September 11, 2009
When I was visiting my youngest sister, Urban Sophisticate, in Big City Like No Other last spring, I noticed a black-and-white photo that dangled from a ribbon in the tiny apartment.
“That’s my 9/11 memorial,” Urban Sophisticate explained.
I looked back at the wall, confused. The frame held a picture she had taken in 1998 of the Eiffel Tower. A lovely photo, but clearly, the wrong building. Not even the right continent.
“Yeah, I know,” she said. “The thing is — I had taken that photo, and I didn’t think it was very good, and then I decided that if I got it enlarged, it would be a nice photo. So I got it blown up at the photo shop in the World Trade Center, but then I never got around to hanging it up.”
On September 11, 2001, she was still uptown when the first plane hit the building. Her then-husband, Hockey Player Turned Stock Trader, was already at work: he was caught in the chaos and flying debris and black smoke when the buildings imploded, and he was missing for hours during a terrifying, confusing day, but he survived.
In the days after the terrorist attack, Urban Sophisticate said, photos were blowing around Ground Zero, mixed in with debris and thick, horrible fumes. Photos from the photo shop, I guess, or photos that people had had in their offices. Photos that had been taken in happier times. “People were picking up photos, trying to identify the people in them and send them to the families.”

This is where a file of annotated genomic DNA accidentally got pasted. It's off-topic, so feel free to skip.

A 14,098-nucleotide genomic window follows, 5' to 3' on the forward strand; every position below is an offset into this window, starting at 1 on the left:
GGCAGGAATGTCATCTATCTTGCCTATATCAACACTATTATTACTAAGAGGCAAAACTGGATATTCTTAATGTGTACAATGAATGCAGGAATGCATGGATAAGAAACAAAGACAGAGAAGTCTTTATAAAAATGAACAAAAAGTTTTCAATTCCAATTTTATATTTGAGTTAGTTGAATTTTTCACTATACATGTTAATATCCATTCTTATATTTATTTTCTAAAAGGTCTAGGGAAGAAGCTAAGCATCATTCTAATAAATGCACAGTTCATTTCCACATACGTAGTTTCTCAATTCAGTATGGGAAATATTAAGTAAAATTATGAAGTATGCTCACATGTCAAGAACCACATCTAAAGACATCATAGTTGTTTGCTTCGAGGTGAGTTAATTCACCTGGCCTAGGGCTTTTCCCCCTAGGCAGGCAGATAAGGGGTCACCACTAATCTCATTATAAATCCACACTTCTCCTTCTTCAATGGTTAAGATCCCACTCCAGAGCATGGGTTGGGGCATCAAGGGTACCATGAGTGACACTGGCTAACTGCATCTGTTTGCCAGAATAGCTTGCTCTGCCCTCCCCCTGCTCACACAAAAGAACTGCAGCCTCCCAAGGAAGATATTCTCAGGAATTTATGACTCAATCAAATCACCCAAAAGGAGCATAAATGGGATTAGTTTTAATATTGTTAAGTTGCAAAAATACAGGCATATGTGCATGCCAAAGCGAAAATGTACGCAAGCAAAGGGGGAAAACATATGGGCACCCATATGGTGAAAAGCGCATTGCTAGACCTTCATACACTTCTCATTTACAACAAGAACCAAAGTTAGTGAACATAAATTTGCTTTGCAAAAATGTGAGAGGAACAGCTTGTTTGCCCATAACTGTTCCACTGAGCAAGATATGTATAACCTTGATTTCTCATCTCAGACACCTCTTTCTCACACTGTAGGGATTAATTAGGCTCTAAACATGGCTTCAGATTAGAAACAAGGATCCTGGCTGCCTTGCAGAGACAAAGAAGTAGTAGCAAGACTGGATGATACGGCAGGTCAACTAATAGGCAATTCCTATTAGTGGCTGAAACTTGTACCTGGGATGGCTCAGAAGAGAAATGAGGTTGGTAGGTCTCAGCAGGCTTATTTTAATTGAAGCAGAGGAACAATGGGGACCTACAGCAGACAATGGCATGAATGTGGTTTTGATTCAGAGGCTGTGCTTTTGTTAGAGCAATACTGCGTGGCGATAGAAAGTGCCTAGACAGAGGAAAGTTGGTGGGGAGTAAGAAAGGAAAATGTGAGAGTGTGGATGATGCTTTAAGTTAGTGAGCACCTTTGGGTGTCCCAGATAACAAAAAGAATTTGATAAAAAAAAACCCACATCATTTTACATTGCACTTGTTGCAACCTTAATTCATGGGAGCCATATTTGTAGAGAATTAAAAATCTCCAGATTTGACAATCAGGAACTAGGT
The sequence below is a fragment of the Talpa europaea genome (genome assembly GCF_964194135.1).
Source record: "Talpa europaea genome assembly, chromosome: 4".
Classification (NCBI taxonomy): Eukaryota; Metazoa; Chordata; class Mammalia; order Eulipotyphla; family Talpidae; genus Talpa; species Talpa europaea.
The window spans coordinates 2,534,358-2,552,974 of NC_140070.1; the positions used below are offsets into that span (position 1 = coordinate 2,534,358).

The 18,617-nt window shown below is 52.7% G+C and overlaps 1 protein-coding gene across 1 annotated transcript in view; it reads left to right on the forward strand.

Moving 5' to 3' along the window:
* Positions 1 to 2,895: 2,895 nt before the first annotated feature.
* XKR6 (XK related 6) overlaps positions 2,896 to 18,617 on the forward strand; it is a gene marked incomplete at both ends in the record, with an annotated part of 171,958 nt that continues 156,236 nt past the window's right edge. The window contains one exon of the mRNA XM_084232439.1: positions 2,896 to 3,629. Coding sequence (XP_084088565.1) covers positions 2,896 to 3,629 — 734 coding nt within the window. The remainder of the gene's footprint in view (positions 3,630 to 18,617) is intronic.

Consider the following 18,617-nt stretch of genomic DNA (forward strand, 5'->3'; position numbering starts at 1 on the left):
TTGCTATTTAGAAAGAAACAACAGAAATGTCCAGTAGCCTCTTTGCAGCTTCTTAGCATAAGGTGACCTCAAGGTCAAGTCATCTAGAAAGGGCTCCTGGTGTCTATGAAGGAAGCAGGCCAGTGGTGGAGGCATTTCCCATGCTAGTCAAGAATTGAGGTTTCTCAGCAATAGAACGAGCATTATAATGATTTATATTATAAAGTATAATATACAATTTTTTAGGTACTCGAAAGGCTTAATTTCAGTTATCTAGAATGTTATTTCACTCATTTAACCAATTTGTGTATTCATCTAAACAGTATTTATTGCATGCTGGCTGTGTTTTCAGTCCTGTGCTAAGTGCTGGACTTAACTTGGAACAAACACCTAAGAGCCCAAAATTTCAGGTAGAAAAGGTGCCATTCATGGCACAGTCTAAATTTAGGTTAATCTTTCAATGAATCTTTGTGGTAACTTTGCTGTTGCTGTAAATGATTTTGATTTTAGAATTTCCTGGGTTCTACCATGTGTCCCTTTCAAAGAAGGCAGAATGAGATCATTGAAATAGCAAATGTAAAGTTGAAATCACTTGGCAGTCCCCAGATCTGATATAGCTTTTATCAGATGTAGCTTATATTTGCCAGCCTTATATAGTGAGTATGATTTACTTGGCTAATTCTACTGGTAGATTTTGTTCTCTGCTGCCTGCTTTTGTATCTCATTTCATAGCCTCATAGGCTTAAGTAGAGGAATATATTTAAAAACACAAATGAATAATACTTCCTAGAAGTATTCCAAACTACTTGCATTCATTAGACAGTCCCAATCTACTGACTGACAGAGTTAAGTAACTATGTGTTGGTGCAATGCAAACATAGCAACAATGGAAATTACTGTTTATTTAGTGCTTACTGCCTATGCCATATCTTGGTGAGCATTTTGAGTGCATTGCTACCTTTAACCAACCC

And of course, everywhere, people were hanging up photos. They were searching morgues and hospitals, with photos in hands. Photos of loved ones, missing daughters and husbands and cousins, were being taped up to fences, to makeshift memorials.
It was months later that Urban Sophisticate found the photo that had been developed at the World Trade Center. It was still in the original bag, with the name of the shop on the side. She’d tucked it in her purse, probably, as she walked through the World Trade Center, hurrying as usual through a building that she’d strode through many times before, on a normal day when she was just thinking about the story she was reporting — and where she might stop to eat on the way home.
My sister took out the photo and – thinking about where she was the day she picked it up – put the picture in a frame, and hung it on her wall.
Posted by jo(e)